Dealing with the fear of being a boring teacher.

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The advent of SBG in my room was probably the most important thing that has happened to me in my post-college professional development. You all are probably painfully aware of how important I think the principles behind SBG are. Not necessarily using my system, or Dan’s system, or Frank’s, or whoever’s; it’s the ideas that matter.

Will you make it about learning? Will you make it about moving forward from where they are, not where you wish they were? Will you admit that the Internet has changed the game, and that class time is about spending time with an experienced investigator, and not a professor of facts? Will you admit that students should control their organization and study habits? Finally, will you admit that when you learn something doesn’t matter? (it’s if you learn it.)

We’ve focused all too much on the grading aspect. Grades are trash. They’re the grape nuts to our larger act of brewing. What really matters are the changes in instruction. SBG allows classtime to be more . . . well, awesome.

Now that I’ve forced myself to coalesce my class into some more specific pillars, I’m not so worried about hitting everything. It’s kind of like mapping out your great Summer road trip: Knowing all the interstate changes somehow makes the journey more enjoyable, more chunkable, and somehow less hurried.

I feel free to do things in class just because they get at some larger idea. The beauty is that almost nothing is worth points. We have created an amazing culture of pointslessness. They rarely get points, and when they do it’s for demonstrating knowledge, and nothing else. We take our share of assessments-formerly-known-as-quizzes, but the points monkey is off of their backs.

They ask me real questions, like this, and I can say with confidence, “No, we will not get behind, because we learn when we learn, not when I say we learn.”

I had one of those harrowing teacher’s lounge conversations a few days ago. The person I was talking to really showed their cards early with statements like, “Well, I’m in my unit on the war of 1812, and by then [we were talking about Halloween] I’ll be in my unit on the stock market.” The pronouns may have been a slip, but I somehow doubt it. This teacher seemed to want to own the room, which I understand, but with SBG I no longer have to hold the reins; it’s wonderful.

It becomes much more like this. Give your kids a cannon. Help them aim the cannon at an idea. Load it with a metered amount of gun powder, and then let it fly.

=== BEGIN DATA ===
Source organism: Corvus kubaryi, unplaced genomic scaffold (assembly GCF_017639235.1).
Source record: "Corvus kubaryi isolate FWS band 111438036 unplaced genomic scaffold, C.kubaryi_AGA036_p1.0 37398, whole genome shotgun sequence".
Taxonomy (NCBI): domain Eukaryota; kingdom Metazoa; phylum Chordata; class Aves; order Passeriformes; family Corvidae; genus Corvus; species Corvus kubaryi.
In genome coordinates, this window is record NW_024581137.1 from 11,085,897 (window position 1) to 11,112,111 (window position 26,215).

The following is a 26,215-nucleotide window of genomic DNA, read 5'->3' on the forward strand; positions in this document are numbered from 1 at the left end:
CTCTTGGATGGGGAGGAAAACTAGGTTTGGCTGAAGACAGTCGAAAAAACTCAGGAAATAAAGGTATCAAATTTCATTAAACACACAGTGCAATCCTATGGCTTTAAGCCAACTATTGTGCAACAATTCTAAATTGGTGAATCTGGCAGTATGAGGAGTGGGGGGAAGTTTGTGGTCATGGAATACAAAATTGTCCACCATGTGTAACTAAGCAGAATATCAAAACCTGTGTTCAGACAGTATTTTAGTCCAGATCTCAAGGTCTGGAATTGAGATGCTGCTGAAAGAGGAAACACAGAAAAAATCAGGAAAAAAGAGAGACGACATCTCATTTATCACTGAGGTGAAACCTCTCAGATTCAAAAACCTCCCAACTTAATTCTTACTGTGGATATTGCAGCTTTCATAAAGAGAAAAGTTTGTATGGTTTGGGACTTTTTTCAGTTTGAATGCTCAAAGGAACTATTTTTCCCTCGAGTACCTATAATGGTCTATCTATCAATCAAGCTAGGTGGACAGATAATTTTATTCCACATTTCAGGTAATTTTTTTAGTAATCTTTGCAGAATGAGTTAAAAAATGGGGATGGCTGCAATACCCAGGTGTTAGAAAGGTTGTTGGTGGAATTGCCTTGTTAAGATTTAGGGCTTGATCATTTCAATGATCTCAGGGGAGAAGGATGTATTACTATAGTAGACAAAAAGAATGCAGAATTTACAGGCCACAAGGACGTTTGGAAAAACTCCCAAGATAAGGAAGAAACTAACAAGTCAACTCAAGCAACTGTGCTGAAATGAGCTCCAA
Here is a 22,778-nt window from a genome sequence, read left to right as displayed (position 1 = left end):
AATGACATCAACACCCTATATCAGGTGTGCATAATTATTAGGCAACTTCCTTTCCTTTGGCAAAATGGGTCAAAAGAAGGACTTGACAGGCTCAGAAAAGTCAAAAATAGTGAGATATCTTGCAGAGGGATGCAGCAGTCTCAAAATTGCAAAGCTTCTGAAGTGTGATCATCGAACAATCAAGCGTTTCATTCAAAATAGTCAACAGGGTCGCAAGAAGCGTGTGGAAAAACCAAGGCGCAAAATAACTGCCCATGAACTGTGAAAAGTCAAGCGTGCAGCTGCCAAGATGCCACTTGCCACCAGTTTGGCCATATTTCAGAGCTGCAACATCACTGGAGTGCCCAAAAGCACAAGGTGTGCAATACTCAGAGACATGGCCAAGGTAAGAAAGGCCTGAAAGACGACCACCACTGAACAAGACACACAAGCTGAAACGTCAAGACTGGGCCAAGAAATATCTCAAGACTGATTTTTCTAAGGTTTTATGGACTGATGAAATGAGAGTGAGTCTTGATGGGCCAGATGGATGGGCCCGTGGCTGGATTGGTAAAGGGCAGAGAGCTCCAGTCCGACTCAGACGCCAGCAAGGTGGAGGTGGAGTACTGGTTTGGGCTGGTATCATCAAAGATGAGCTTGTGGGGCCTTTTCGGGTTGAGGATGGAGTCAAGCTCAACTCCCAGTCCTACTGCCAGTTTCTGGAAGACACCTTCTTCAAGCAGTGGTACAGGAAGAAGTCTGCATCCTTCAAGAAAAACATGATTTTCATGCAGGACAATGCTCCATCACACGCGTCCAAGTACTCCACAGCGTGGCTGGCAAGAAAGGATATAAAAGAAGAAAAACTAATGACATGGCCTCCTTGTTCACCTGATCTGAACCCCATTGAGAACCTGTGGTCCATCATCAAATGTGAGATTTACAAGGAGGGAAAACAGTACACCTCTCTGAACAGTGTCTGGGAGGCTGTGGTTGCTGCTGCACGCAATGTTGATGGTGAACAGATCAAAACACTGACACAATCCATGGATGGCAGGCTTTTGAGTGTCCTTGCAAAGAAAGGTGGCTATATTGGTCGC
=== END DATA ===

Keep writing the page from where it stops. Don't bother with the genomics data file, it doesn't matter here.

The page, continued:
What did they hit? In a normal classroom this doesn’t matter: We were aiming at that Spanish Galleon loaded with covetable doubloons. Sadly, whether the students hit that with their cannon or not is almost immaterial. The students will look at you and say, “I missed the Galleon, damn, I’m going to lose points. But, but, look what I did hit! I hit a shark! I hit a shark . . . with a cannon!! Can we please talk about the shark?!” I really want that answer to be yes, and I have to trust myself that the important pieces of my curriculum will come up naturally. (why else would they be so important?)

For a while this pointslessness makes my students feel like they have been drawn into 1973′s surreal Fantastic Planet. After a while, many students come to realize that points really are silly, and that understanding deep, abstract concepts is a beautiful reward for work.

It’s really a pedagogical finger trap, isn’t it?

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8 thoughts on “Pointslessness
  • Joe says:

    love love love it. this stuff is nourishment for my teaching. the greatest thing for my teaching has been joining the blog conversation of the many many great and inspirational teachers out there. (thanks Sam, thanks Shawn)


  • John says:

    This is awesome. You’ve inspired me as a teacher, and I’ve taken so many ideas from you (including blogging). But I’m also curious—do you ever get any pressure to prepare kids for the SAT II in physics, or even the AP? How do you handle that?

    • Shawn says:

      @John: I don’t get much pressure to prepare for those tests, mostly because my school is very close to a university, and students are often dual enrolled so they don’t need to pass as many tests to get college credit (our school pays their tuition). Students that have wanted to prepare for the physics SAT and AP tests have come out much better thinkers after the inquiry and analysis centered physics courses, which helps them eat up any “equations” that they may not have seen formally during the course.


  • betweenthenumers says:

    Second-ing what Jerrid said.
    I’ve had some moments of angst this year related to how I’m implementing SBG, as I said on my blog “somewhat half-assed”. As I’m thinking about ways to incorporate SBG into the existing grading practices at my school, I’m realizing that the most important thing is my intent surrounding grades and my committment to allowing students to prove to me that they know the skills when they know them. The specifics of how I’m doing that I can tweak and make my own, so long as I keep my eye on the philosophy behind what I’m trying to accomplish with all this.

  • Jerrid Kruse says:

    Completely agree, actually wrote a post about how SBG is a means, not an end.

    Bringing up these points is what will keep SBG from becoming a “magic bullet” or just another “edujargon” phrase.

    & as you allude to & guys like @Joe_bower forcefully advocate for, if we could get rid of grades altogether, even better!

  • Tracie says:

    Ditto Jason. That statement is so simple, yet pretty much sums up what every science “curriculum” should be.

  • Jan says:

    What the h-bomb was the Fantastic Planet?!

  • Jason Buell says:

    love this – “the important pieces of my curriculum will come up naturally (why else would they be so important?)